Trends & Developments - Feb 2011 - The Internal Revenue Service Wants A Roadmap To Your Tax Exposure
On May 24, 2010, the U.S. Supreme Court declined to hear an appeal by Textron, Inc. from a decision by the U.S. Court of Appeals for the First Circuit granting the Internal Revenue Service (the "Service" or the "IRS") access to the corporation's internal tax accrual workpapers. In United States v. Textron, Inc. and Subsidiaries, 553 F.3d 87 (1st Cir. 2009), the court granted the IRS access to the corporation's tax accrual workpapers despite various claims that these internally prepared workpapers were privileged. The Service's success in this case may presage its actions in future tax examinations.
Textron's stock is publicly traded and its financial statements are prepared in accordance with generally accepted accounting principles ("GAAP"). In the course of preparing its financial statements, the company's tax department (including tax lawyers) calculates reserves for contingent tax liabilities which may be asserted by the IRS. This is done via workpapers describing the potential tax liabilities, which are reviewed by the company's independent auditor. Textron's workpapers identified each uncertain tax issue, including, in each instance, the dollar amount involved and a percentage estimate of the Service's chance of successfully challenging the position.
The Service requested the corporation's tax accrual workpapers because the corporation had engaged in nine "listed transactions." These are transactions which the Service has announced are "the same or similar to" a transaction the Service considers an improper tax avoidance transaction. Such transactions are required to be disclosed on a Form 8886 (Reportable Transaction Disclosure Statement) attached to the corporation's tax returns. Failure to make the required disclosure can result in a substantial penalty — $200,000 per failure for a corporation engaging in a listed transaction.
Textron resisted the Service's summons of its tax accrual workpapers as violating the attorney-client privilege, the tax practitioner privilege, and the privilege available for litigation materials under the "work product doctrine." The corporation's position was that although the tax accrual workpapers were prepared to establish and support the tax reserves in its audited financial statements, they could also be used in litigation. The District Court held that even if the tax accrual workpapers might be protected by the attorney-client privilege or the tax practitioner privilege, those privileges were waived when the tax accrual workpapers were shown to the corporation's independent auditors. However, the District Court held that the tax accrual workpapers were protected by the work product doctrine.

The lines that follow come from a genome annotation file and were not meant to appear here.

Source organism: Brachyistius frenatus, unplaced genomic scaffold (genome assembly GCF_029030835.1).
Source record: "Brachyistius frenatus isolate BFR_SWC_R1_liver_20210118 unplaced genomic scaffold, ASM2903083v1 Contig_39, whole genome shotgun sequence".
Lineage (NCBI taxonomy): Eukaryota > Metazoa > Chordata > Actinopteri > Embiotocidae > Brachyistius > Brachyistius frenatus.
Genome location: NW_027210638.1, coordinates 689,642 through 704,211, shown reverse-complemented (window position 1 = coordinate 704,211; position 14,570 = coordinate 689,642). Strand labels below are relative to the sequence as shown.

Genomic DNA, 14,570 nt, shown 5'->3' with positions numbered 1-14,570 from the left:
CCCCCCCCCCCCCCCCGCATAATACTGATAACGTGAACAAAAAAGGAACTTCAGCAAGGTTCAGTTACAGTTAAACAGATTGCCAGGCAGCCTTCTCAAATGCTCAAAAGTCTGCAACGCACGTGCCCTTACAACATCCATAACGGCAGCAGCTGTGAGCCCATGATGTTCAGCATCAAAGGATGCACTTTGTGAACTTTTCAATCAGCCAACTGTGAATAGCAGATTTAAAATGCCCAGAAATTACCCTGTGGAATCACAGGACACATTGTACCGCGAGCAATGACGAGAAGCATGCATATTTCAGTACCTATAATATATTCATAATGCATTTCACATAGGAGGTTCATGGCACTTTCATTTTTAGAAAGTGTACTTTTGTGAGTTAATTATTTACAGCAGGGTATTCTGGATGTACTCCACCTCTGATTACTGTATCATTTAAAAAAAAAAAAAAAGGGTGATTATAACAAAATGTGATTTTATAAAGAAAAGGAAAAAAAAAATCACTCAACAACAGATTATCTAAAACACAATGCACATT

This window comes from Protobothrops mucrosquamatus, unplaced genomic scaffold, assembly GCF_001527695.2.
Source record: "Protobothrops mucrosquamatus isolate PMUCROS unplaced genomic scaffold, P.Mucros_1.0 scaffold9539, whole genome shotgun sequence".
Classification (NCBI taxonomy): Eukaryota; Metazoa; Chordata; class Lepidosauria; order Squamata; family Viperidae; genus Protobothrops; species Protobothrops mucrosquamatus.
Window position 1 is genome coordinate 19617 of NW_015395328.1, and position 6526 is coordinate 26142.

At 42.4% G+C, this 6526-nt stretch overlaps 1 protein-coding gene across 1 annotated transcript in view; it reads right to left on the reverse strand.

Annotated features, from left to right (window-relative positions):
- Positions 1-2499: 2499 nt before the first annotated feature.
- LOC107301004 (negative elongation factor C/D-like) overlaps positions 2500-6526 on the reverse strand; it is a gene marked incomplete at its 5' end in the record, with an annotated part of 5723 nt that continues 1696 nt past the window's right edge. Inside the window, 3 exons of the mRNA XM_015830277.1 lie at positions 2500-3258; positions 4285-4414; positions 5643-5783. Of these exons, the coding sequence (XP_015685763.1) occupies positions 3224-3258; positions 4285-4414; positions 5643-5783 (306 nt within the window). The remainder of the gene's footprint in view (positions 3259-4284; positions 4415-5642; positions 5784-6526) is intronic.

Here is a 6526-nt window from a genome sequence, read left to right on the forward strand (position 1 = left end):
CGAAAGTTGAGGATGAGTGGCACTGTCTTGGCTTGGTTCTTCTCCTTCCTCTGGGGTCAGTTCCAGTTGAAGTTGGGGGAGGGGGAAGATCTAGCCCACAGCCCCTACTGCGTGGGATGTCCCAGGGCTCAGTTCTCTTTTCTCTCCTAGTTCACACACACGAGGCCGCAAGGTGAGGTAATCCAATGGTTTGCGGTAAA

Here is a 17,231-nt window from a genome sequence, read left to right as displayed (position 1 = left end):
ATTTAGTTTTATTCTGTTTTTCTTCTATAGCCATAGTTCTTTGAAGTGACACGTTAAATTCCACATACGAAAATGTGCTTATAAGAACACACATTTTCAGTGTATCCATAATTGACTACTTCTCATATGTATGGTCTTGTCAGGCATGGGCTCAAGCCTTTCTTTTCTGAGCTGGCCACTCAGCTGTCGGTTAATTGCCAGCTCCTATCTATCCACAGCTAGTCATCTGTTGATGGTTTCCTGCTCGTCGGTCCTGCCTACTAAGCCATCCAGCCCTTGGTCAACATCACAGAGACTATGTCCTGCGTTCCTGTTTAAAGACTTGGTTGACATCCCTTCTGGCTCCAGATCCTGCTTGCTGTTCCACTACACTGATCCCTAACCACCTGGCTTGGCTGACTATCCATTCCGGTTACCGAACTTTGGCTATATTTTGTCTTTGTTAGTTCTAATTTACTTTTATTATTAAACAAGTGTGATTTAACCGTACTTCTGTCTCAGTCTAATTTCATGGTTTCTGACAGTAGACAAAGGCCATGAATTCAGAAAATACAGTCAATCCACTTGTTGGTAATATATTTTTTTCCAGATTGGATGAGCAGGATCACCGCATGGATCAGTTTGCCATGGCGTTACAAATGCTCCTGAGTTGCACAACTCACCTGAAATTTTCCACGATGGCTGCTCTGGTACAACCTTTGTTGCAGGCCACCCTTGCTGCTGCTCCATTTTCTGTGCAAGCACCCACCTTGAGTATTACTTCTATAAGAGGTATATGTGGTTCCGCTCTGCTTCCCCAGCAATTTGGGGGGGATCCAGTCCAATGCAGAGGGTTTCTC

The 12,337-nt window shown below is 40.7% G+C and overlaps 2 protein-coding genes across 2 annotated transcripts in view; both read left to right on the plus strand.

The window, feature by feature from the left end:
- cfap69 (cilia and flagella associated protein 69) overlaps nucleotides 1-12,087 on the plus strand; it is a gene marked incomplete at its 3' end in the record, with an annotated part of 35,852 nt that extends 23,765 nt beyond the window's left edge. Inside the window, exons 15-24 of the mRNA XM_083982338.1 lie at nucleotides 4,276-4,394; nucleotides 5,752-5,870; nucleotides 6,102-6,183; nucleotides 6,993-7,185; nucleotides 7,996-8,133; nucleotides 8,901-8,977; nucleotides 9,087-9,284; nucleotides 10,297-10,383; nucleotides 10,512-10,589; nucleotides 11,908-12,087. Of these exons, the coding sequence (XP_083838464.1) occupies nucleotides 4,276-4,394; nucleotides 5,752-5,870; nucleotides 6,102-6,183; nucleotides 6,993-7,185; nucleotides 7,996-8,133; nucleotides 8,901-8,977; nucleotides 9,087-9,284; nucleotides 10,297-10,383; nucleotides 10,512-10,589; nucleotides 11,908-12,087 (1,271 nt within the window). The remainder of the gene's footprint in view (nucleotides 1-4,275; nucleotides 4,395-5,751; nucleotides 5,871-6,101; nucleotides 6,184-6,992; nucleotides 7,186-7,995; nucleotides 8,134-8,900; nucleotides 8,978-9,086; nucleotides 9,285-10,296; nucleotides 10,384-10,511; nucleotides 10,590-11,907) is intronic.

A majority of the Court of Appeals reversed the District Court and allowed the Service access to the tax accrual workpapers. It was not disputed that the tax accrual workpapers were prepared to make accounting entries, prepare financial statements and obtain a clean opinion from the independent auditors. The work product doctrine gives protection to materials prepared for use in litigation, whether the litigation has started or is merely anticipated. Textron argued that the tax accrual workpapers would be useful if litigation with the IRS developed. The corporation asserted that without the possibility of litigation, no tax reserves and no tax accrual workpapers would have been needed. However, the Court rejected these claims on the grounds that the work product doctrine does not protect documents that are prepared in the ordinary course of business and that would have been created even without the potential of litigation.
An extensive dissent believed that the majority was not following the Court's precedent and was creating a new test requiring that the documents be "prepared for" use in litigation to be protected, and suggested that the Supreme Court decide the issue. In denying certiorari, the Supreme Court declined to do so.